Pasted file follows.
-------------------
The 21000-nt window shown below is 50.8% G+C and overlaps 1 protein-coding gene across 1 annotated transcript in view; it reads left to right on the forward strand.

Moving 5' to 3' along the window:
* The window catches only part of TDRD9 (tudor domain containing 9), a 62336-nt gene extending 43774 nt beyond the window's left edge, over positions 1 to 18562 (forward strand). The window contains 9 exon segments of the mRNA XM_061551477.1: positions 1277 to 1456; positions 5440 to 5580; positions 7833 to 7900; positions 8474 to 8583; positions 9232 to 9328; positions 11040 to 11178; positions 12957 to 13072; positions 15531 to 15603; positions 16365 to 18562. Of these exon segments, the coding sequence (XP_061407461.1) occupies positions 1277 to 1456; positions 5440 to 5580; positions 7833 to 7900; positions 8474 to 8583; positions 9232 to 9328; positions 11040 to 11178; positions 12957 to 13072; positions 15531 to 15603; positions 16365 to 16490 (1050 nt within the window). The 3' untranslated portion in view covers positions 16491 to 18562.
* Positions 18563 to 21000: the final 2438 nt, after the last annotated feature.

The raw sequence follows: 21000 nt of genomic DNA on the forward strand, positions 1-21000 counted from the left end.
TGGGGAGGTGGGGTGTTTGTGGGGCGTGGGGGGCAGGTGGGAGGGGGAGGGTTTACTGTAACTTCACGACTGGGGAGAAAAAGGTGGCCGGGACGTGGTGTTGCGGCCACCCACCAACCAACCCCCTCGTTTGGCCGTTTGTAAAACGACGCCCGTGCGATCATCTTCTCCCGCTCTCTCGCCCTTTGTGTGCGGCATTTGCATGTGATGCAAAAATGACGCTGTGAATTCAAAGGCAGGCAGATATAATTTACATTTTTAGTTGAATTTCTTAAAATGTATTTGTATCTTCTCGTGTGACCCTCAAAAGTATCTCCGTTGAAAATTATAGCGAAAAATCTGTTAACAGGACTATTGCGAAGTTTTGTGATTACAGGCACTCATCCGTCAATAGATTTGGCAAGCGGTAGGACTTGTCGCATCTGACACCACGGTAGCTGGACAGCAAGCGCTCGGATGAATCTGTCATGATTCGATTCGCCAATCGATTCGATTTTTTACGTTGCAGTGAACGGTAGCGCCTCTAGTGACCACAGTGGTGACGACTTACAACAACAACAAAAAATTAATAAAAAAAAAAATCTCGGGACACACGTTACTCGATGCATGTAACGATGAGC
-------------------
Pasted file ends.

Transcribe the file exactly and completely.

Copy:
The 21000-nt window shown below is 50.8% G+C and overlaps 1 protein-coding gene across 1 annotated transcript in view; it reads left to right on the forward strand.

Moving 5' to 3' along the window:
* The window catches only part of TDRD9 (tudor domain containing 9), a 62336-nt gene extending 43774 nt beyond the window's left edge, over positions 1 to 18562 (forward strand). The window contains 9 exon segments of the mRNA XM_061551477.1: positions 1277 to 1456; positions 5440 to 5580; positions 7833 to 7900; positions 8474 to 8583; positions 9232 to 9328; positions 11040 to 11178; positions 12957 to 13072; positions 15531 to 15603; positions 16365 to 18562. Of these exon segments, the coding sequence (XP_061407461.1) occupies positions 1277 to 1456; positions 5440 to 5580; positions 7833 to 7900; positions 8474 to 8583; positions 9232 to 9328; positions 11040 to 11178; positions 12957 to 13072; positions 15531 to 15603; positions 16365 to 16490 (1050 nt within the window). The 3' untranslated portion in view covers positions 16491 to 18562.
* Positions 18563 to 21000: the final 2438 nt, after the last annotated feature.

The raw sequence follows: 21000 nt of genomic DNA on the forward strand, positions 1-21000 counted from the left end.
TGGGGAGGTGGGGTGTTTGTGGGGCGTGGGGGGCAGGTGGGAGGGGGAGGGTTTACTGTAACTTCACGACTGGGGAGAAAAAGGTGGCCGGGACGTGGTGTTGCGGCCACCCACCAACCAACCCCCTCGTTTGGCCGTTTGTAAAACGACGCCCGTGCGATCATCTTCTCCCGCTCTCTCGCCCTTTGTGTGCGGCATTTGCATGTGATGCAAAAATGACGCTGTGAATTCAAAGGCAGGCAGATATAATTTACATTTTTAGTTGAATTTCTTAAAATGTATTTGTATCTTCTCGTGTGACCCTCAAAAGTATCTCCGTTGAAAATTATAGCGAAAAATCTGTTAACAGGACTATTGCGAAGTTTTGTGATTACAGGCACTCATCCGTCAATAGATTTGGCAAGCGGTAGGACTTGTCGCATCTGACACCACGGTAGCTGGACAGCAAGCGCTCGGATGAATCTGTCATGATTCGATTCGCCAATCGATTCGATTTTTTACGTTGCAGTGAACGGTAGCGCCTCTAGTGACCACAGTGGTGACGACTTACAACAACAACAAAAAATTAATAAAAAAAAAAATCTCGGGACACACGTTACTCGATGCATGTAACGATGAGC